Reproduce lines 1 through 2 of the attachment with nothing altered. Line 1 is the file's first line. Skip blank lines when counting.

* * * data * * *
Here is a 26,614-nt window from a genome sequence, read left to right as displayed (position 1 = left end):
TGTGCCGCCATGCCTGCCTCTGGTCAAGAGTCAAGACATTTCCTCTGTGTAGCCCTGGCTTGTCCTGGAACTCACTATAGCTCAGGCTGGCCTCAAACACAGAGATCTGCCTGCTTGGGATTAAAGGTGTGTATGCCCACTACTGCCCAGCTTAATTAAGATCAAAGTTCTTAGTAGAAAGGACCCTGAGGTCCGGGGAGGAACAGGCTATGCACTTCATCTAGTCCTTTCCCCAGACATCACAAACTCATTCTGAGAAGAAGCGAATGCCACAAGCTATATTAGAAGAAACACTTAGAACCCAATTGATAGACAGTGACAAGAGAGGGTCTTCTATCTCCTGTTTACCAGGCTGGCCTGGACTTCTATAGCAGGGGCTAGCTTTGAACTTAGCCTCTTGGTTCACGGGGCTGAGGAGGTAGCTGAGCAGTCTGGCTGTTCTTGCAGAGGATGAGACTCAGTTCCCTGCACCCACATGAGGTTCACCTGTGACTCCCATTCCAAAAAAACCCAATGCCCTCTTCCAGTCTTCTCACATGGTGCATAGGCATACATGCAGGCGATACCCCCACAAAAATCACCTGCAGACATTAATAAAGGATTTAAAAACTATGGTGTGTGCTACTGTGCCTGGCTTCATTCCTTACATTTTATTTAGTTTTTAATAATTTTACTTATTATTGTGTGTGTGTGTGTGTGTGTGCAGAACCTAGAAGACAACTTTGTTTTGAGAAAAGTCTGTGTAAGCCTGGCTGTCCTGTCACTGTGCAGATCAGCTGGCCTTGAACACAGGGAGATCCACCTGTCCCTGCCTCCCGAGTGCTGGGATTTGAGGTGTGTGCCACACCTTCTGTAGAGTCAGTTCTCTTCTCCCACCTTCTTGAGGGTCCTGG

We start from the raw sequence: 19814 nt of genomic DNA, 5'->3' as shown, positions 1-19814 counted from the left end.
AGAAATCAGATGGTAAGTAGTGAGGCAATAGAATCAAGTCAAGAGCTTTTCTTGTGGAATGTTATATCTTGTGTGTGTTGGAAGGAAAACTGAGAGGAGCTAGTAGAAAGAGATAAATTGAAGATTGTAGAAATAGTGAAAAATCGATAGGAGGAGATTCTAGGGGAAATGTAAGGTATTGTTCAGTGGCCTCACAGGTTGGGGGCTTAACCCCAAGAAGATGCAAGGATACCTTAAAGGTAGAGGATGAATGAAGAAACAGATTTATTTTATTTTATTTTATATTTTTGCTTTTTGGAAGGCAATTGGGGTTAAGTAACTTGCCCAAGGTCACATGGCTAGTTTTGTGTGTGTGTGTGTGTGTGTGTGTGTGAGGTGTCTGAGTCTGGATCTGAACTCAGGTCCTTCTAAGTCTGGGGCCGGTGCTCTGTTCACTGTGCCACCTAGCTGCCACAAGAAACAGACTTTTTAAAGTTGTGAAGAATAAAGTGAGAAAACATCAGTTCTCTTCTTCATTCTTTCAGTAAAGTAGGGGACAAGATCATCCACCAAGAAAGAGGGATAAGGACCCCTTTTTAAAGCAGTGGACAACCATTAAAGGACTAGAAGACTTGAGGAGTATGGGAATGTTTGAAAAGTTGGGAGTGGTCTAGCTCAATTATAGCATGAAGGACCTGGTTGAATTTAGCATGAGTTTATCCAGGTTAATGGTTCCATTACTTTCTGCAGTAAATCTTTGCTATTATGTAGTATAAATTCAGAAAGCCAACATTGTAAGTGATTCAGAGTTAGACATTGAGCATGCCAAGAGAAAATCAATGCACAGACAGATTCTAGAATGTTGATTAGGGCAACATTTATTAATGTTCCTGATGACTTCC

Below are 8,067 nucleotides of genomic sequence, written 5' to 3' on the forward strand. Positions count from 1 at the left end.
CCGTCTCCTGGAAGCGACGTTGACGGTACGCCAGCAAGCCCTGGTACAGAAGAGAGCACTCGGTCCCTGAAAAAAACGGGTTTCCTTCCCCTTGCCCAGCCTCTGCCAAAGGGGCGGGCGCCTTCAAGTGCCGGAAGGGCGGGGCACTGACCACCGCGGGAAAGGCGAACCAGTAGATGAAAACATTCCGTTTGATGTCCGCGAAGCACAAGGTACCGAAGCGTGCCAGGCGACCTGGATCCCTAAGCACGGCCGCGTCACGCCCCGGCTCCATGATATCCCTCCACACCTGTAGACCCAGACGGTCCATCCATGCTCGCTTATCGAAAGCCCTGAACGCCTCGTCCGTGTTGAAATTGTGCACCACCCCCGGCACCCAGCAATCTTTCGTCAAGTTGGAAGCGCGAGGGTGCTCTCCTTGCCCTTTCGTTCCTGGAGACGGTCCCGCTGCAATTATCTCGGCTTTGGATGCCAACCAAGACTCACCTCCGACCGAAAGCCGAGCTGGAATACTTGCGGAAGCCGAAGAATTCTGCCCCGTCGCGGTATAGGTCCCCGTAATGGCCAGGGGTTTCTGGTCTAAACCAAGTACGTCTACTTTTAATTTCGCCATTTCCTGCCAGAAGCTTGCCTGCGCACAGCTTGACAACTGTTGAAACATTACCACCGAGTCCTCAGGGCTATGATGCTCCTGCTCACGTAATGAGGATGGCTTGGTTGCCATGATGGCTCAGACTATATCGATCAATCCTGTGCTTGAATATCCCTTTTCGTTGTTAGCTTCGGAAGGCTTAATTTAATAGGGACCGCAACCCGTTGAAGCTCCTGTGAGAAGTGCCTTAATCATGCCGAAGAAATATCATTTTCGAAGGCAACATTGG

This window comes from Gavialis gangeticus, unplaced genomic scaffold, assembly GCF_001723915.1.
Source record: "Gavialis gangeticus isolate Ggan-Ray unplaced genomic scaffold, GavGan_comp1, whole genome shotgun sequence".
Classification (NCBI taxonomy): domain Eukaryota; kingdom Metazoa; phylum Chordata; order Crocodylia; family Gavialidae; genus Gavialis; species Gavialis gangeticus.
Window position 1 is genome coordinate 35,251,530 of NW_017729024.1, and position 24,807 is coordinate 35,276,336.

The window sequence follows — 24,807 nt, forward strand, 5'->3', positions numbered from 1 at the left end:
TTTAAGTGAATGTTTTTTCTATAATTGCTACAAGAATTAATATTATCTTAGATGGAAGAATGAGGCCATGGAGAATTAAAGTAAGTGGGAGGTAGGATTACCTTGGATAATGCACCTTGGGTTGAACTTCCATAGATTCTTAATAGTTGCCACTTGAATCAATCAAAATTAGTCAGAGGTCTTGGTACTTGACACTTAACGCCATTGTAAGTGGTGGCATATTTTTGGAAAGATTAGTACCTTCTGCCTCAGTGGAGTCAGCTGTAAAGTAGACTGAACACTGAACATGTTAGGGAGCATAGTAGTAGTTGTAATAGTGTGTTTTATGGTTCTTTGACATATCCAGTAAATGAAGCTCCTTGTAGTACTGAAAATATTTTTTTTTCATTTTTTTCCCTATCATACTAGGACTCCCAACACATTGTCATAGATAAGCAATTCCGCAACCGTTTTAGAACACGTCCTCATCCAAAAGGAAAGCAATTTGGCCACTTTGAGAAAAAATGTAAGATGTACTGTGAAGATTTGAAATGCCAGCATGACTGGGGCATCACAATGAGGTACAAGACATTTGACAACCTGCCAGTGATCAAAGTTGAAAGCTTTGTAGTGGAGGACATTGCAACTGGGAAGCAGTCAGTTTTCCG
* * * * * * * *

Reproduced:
Here is a 26,614-nt window from a genome sequence, read left to right as displayed (position 1 = left end):
TGTGCCGCCATGCCTGCCTCTGGTCAAGAGTCAAGACATTTCCTCTGTGTAGCCCTGGCTTGTCCTGGAACTCACTATAGCTCAGGCTGGCCTCAAACACAGAGATCTGCCTGCTTGGGATTAAAGGTGTGTATGCCCACTACTGCCCAGCTTAATTAAGATCAAAGTTCTTAGTAGAAAGGACCCTGAGGTCCGGGGAGGAACAGGCTATGCACTTCATCTAGTCCTTTCCCCAGACATCACAAACTCATTCTGAGAAGAAGCGAATGCCACAAGCTATATTAGAAGAAACACTTAGAACCCAATTGATAGACAGTGACAAGAGAGGGTCTTCTATCTCCTGTTTACCAGGCTGGCCTGGACTTCTATAGCAGGGGCTAGCTTTGAACTTAGCCTCTTGGTTCACGGGGCTGAGGAGGTAGCTGAGCAGTCTGGCTGTTCTTGCAGAGGATGAGACTCAGTTCCCTGCACCCACATGAGGTTCACCTGTGACTCCCATTCCAAAAAAACCCAATGCCCTCTTCCAGTCTTCTCACATGGTGCATAGGCATACATGCAGGCGATACCCCCACAAAAATCACCTGCAGACATTAATAAAGGATTTAAAAACTATGGTGTGTGCTACTGTGCCTGGCTTCATTCCTTACATTTTATTTAGTTTTTAATAATTTTACTTATTATTGTGTGTGTGTGTGTGTGTGTGCAGAACCTAGAAGACAACTTTGTTTTGAGAAAAGTCTGTGTAAGCCTGGCTGTCCTGTCACTGTGCAGATCAGCTGGCCTTGAACACAGGGAGATCCACCTGTCCCTGCCTCCCGAGTGCTGGGATTTGAGGTGTGTGCCACACCTTCTGTAGAGTCAGTTCTCTTCTCCCACCTTCTTGAGGGTCCTGG